Orthopaedic examination-basic step- look, feel, move, measure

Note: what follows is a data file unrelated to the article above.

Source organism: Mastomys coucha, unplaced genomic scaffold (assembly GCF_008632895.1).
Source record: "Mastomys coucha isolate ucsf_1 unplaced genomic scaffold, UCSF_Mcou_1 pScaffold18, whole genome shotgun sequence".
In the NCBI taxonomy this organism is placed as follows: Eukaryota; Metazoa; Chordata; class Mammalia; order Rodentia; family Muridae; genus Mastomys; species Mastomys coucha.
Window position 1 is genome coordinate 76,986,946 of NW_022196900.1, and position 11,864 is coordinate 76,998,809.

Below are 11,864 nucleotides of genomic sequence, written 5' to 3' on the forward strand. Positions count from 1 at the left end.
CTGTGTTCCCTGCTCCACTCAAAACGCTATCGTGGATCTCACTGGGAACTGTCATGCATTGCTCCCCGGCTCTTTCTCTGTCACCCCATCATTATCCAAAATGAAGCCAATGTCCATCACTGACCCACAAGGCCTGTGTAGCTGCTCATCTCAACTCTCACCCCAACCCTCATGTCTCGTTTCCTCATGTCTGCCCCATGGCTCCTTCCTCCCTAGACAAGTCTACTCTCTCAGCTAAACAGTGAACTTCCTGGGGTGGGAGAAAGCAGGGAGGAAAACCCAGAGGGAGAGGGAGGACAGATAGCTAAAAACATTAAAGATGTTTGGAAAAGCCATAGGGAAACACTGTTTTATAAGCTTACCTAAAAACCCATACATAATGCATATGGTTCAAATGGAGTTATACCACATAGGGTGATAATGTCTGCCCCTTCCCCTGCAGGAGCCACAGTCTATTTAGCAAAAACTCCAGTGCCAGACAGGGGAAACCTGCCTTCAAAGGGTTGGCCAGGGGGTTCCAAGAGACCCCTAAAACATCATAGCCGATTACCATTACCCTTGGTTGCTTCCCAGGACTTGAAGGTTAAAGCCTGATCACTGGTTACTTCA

Orthopaedic examination-basic step- look, feel, move, measureCreated OnApril 17, 2020Last Updated OnOctober 28, 2020byadmin You are here: Main Clinical Examination Orthopaedic examination-basic step- look, feel, move, measure < All Topics Table of Contents Steps in orthopaedic examination   There are four basic steps in orthopaedic examination. They are, Look Feel Move Measure (some cases)   Look This is the very first step in physical examination. You must look the patient from front, side and back. If the patient can turn by himself, ask him to turn around otherwise you have to move around the patient. At the same time, you have to mention what you are looking for (running commentary is preferable). Do not forget to check the axilla by asking to lift the arm up, but bear in mind that this is not the “move” step. Do not touch the patient before you finish looking step, it will draw to the second step and you will miss some important information from the looking step. Generally, short case is around 10 minutes, so you should not spend more than 2-3 minutes to look and describe what you see and then move to the second step. Do not just stare at the patient with silent; your behaviour should be smart, active and professional. Silences make scary time, especially in exam situation so, try to explain the examiner in each and every step of your movement, what you are doing, why you have to do this etc. Examiners do not expect you to get the diagnosis just in looking step, so do not panic if do not get the diagnosis. Just keep going for clues for the diagnosis and explain clearly and loudly to the examiner what your finding is in looking step and say, “Now I would like to feel the patient”.   Feel   Before you start to feel, you may ask the patient if any painful area in his/her body, if present, you need to be reassured that you will be gentle and will not make the patient painful. In feeling, you need the knowledge of anatomy where will you feel for what structure (e.g. Femoral artery at mid inguinal point) and bony landmarks (e.g. Medial malleolus). You need to feel sequentially (e.g. from proximal to distal or distal to proximal, one limb after another) and systemically. Do not jump to and fro from one limb to another aimlessly. Do not massage purposelessly on patient limbs. For every patient, feel for temperature, sensation, pulses, tenderness, bony outline and landmarks. If you see any lump, ulcer or bony tenderness, you need to describe it in detail (I will discuss later in related session). Do not forget to compare with normal side until your examiner says you, “examine this limb only”. In some cases, examiner will focus on only one side because of the time constraints otherwise the principle of physical examination in orthopaedics is always compare both limbs. For feeling, you should not take more than one fourth of your total time allowance. In this step, we also expect running commentary and explain your examiner what you are feeling, where you are feeling e.g. bone or artery and finally what your finding is. After this step, you should get a diagnosis or at least differential diagnosis and later steps are to confirm your diagnosis. Even if you do not get the diagnosis at this stage, do not worry and just carry on, as far as your method of examination is correct, examiner will appreciate it. Sometimes the examiner will stop you after this step and discuss about your diagnosis, especially in the case like movement and measurement are not crucial to get the diagnosis. In that case, your clinical finding is very important to draw the conclusion since this is the last step of your physical examination. The accuracy of your finding is very important. You should able to interpret soft swelling as soft in consistency and hard swelling as hard in consistency. For which it is not enough to read the books, I would like to advise to practice on the patient several times to be able to differentiate different feelings such as soft, firm, hard, pulsatile etc. Notice the position of hand in feeling of dorsalis pedis pulse. Note: Bear in your mind that dorsalis pedis arterial pulsation is always proximal than where you think. If you feel between the first and second metatarsal, it is difficult to palpate. According to the principle of feeling of arterial pulsation, you should press against the bone. For the tenderness, in orthopaedics practice you need to differentiate soft tissue tenderness or bony tenderness. You may not get a case of fresh fracture in the exam, however, should know that sign of fracture is localized bony tenderness, not soft tissue tenderness. To elicit tenderness,...

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